This Day in History - 8th July

 

975 The death of Edgar the Peaceful or the Peaceable who was King of England from 959 to 975. He was the younger son of King Edmund I and his Queen, Ælfgifu of Shaftesbury.

1822www.beautifulbritain.co.ukThe death of Percy Shelley, English poet. He drowned in Italy while sailing his small schooner Ariel to his home on the Gulf of Spezia. Most papers reported Shelley’s death as an accident, but others speculated that he might have been murdered by an enemy who detested his political beliefs. 

 

1836www.beautifulbritain.co.ukThe birth of Joseph Chamberlain, self-made businessman, influential British politician, statesman and the father of former Prime Minister Neville Chamberlain. He resigned from Gladstone's Third Government in 1886 in opposition to Irish Home Rule and as Secretary of State for the Colonies he presided over the Second Boer War. Despite never becoming Prime Minister, he is regarded as one of the most important British politicians of the late 19th and early 20th centuries.

 

1884www.beautifulbritain.co.ukThe National Society for the Prevention of Cruelty to Children (NSPCC) was founded in London.

 

1918www.beautifulbritain.co.ukNational Savings stamps were introduced in Britain.

 

1941www.beautifulbritain.co.ukTwenty B-17s flew on their first mission with the RAF over Wilhelmshaven, Germany.

 

1961www.beautifulbritain.co.ukFor the first time since 1941, Britain provided both women finalists for the Wimbledon Ladies' singles title - Christine Truman and Angela Mortimer

 

1965www.beautifulbritain.co.ukRonald Biggs, who was serving a 30-year prison sentence for his part in the Great Train Robbery, escaped from Wandsworth prison.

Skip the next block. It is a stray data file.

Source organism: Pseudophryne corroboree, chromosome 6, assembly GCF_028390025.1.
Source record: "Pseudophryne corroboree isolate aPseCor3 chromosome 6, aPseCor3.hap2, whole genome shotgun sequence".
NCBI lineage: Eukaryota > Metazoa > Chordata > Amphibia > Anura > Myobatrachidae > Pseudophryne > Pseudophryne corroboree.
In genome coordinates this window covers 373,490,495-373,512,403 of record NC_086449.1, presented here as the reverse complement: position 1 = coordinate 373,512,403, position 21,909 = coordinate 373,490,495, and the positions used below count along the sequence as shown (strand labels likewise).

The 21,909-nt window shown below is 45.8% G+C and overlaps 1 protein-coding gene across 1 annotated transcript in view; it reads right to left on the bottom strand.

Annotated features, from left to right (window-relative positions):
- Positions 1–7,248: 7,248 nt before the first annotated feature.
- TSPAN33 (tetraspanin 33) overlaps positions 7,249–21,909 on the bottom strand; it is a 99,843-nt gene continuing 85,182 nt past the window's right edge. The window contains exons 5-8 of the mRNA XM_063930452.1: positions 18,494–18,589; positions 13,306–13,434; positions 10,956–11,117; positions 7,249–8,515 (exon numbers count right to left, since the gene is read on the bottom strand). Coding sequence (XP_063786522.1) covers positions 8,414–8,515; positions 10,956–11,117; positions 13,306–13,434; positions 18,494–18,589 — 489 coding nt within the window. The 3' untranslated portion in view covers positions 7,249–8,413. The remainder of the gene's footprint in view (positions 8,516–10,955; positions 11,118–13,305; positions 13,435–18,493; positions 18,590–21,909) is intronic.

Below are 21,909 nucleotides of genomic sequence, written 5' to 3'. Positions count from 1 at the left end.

1967www.beautifulbritain.co.ukThe death of Vivien Leigh, English film actress whose films included Gone With The Wind.

 

1985www.beautifulbritain.co.ukBritain lifted its trade ban with Argentina after the Falklands crisis ended.

 

1986www.beautifulbritain.co.ukBritish Steel made a profit for the first time in 17 years.

 

1988www.beautifulbritain.co.ukA London double-decker bus parked in Battersea, was put on sale for £40,000. It had been converted into a luxury home to overcome rising property prices in the capital.

 

1996www.beautifulbritain.co.ukFour young children and four adults were attacked by a man with a machete at St Luke's Infants' School in Blakenhall, Wolverhampton. Teacher Lisa Potts's arm was almost severed in the attack and four children were injured. In 1997, Queen Elizabeth presented her with the George Medal for her heroism in saving the children's lives. Her attacker, Horrett Campbell, was sent indefinitely to a secure mental hospital.

 

1996www.beautifulbritain.co.ukA patent was filed by two English scientists to use genetically engineered mosquitoes to immunize their victims against malaria by transferring a protein in their saliva.

 

2000www.beautifulbritain.co.ukJ. K. Rowling's fourth Harry Potter book, Harry Potter and the Goblet of Fire went on sale, breaking all publishing records.

 

2005www.beautifulbritain.co.ukThe G8 summit in Gleneagles ended with a deal to boost aid for developing countries by almost £28 billion.

 

2006www.beautifulbritain.co.ukThe death of the actor and voice artist Peter Hawkins. He voiced Bill and Ben the Flower Pot Men, Big Ears & Mr. Plod from The Adventures of Noddy, all the voices for the animated series Captain Pugwash, The Adventures of Tintin and many more. He also voiced several characters on Doctor Who in the show's early years, most notably the Daleks and the Cybermen. During the 1960s, 70s and 80s Hawkins was one of the most sought after voiceovers for television and radio.

 


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